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NEW UPDATES Asean Affairs  22 January  2016  

 Green energy remains untapped

Cambodia is overly reliant on developing large-scale hydro and fossil fuel-fired power stations, and should look to diversify its energy generation portfolio through cost-effective non-hydro renewable energy technologies that also offer fewer social and environmental costs, a study released yesterday advised.

In a report titled Switching On: Cambodia’s Path to Sustainable Energy Security, investment firm Mekong Strategic Partners said the government was relying almost entirely on existing and planned hydro and coal-fired power stations to achieve its goal of electrifying 100 per cent of the Kingdom’s villages by 2020. It urged authorities to consider more investment in non-hydro renewable energy technologies, which would allow the country to pursue energy security while increasing energy access, reliability and affordability.

“Rapidly falling renewable energy technology costs mean Cambodia can cost-effectively strengthen its energy security by balancing proposed investment in large-scale hydro and fossil generation with accelerated investment in solar and biomass technologies,” the report said.

Cambodia’s overall electricity demand has been growing by about 20 per cent a year due to economic growth and a widening national grid that is making electricity accessible to a larger population. Domestic power generation – around 3,000 gigawatt hours (GWh) last year and supplemented by imported electricity – is expected to reach 7,600 GWh by 2020.

To date, investment in non-hydro renewable energy has yielded just 35 megawatts (MW) of the country’s approximately 1,600 MW electricity generation capacity.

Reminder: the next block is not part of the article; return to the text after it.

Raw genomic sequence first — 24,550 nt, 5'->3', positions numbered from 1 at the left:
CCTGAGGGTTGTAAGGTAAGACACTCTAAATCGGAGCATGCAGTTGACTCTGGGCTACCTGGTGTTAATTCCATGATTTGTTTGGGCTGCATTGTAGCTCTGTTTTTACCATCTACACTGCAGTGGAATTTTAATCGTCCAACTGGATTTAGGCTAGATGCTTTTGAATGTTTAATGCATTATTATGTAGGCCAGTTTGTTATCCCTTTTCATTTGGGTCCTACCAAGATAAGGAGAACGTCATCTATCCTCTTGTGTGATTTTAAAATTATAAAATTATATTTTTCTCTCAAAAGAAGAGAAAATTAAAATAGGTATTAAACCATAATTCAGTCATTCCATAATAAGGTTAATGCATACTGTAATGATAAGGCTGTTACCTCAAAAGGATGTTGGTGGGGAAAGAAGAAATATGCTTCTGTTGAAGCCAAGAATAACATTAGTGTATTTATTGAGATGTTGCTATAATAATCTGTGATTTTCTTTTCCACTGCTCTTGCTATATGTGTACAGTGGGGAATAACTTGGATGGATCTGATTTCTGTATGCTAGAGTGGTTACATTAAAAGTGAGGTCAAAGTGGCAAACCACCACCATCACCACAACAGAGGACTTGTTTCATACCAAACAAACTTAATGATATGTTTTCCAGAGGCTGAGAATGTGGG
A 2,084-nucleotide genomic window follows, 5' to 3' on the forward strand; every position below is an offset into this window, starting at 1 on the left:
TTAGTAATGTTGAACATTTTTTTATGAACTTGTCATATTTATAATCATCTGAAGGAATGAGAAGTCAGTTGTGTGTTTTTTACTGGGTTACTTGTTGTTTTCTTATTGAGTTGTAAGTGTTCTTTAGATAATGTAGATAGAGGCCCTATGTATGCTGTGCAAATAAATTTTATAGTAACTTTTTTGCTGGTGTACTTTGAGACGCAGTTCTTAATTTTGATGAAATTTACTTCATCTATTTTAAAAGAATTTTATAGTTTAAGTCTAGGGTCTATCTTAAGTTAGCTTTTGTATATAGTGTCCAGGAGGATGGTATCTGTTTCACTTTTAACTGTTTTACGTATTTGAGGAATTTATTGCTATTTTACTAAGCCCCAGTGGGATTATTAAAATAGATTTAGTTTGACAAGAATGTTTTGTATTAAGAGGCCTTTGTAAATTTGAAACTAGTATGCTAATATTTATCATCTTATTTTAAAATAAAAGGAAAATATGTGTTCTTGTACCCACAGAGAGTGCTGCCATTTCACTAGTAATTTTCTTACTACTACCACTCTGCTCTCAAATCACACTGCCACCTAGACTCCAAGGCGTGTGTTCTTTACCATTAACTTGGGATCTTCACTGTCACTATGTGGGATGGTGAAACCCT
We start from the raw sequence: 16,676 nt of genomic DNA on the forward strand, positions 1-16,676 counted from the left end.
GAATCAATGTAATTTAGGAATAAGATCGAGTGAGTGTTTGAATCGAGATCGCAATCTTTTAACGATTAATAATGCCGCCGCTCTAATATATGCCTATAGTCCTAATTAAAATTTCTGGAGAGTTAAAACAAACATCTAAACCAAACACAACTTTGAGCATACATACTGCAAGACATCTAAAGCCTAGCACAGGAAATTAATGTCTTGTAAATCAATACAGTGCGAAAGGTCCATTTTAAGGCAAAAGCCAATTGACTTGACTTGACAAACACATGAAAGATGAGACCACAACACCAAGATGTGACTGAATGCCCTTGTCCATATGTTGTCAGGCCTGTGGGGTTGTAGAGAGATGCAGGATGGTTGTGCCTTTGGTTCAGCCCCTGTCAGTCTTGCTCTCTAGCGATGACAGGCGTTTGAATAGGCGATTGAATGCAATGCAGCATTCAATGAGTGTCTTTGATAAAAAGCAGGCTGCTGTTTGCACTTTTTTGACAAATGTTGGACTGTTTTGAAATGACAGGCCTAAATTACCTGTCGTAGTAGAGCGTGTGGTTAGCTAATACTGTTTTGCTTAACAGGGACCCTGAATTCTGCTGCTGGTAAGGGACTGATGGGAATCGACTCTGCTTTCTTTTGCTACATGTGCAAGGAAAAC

The study, commissioned by the National Council for Sustainable Development (NCSD), found that large-scale hydro and coal-fired power plants currently provide power for between $0.08 and $0.11 per kilowatt hour, once transmission and distribution losses are factored in. But with prices dropping on solar technologies, industrial-scale installations can currently generate electricity profitably for as low as $0.12 per kilowatt hour – or less if grant funding is available.

The authors noted that in addition to being close to par on price, solar power generation has the added benefit of being most plentiful during daytime demand peaks, and can boost supply during the dry season, when hydropower output is much lower. Solar power generation facilities also have a significantly smaller carbon footprint than hydro or coal-fired power plants, and in many cases can occupy the rooftops of existing structures.

The Stung Atay hydroelectric dam in Pursat province, for instance, requires a 2,800-hectare reservoir to generate 327 GWh. A solar farm could generate the same output on just 460 hectares of land.

“Cambodia could add 1,000 GWh to its generating output by constructing 700 MW of utility-scale solar [farms] on 1,400 hectares of land,” the report said.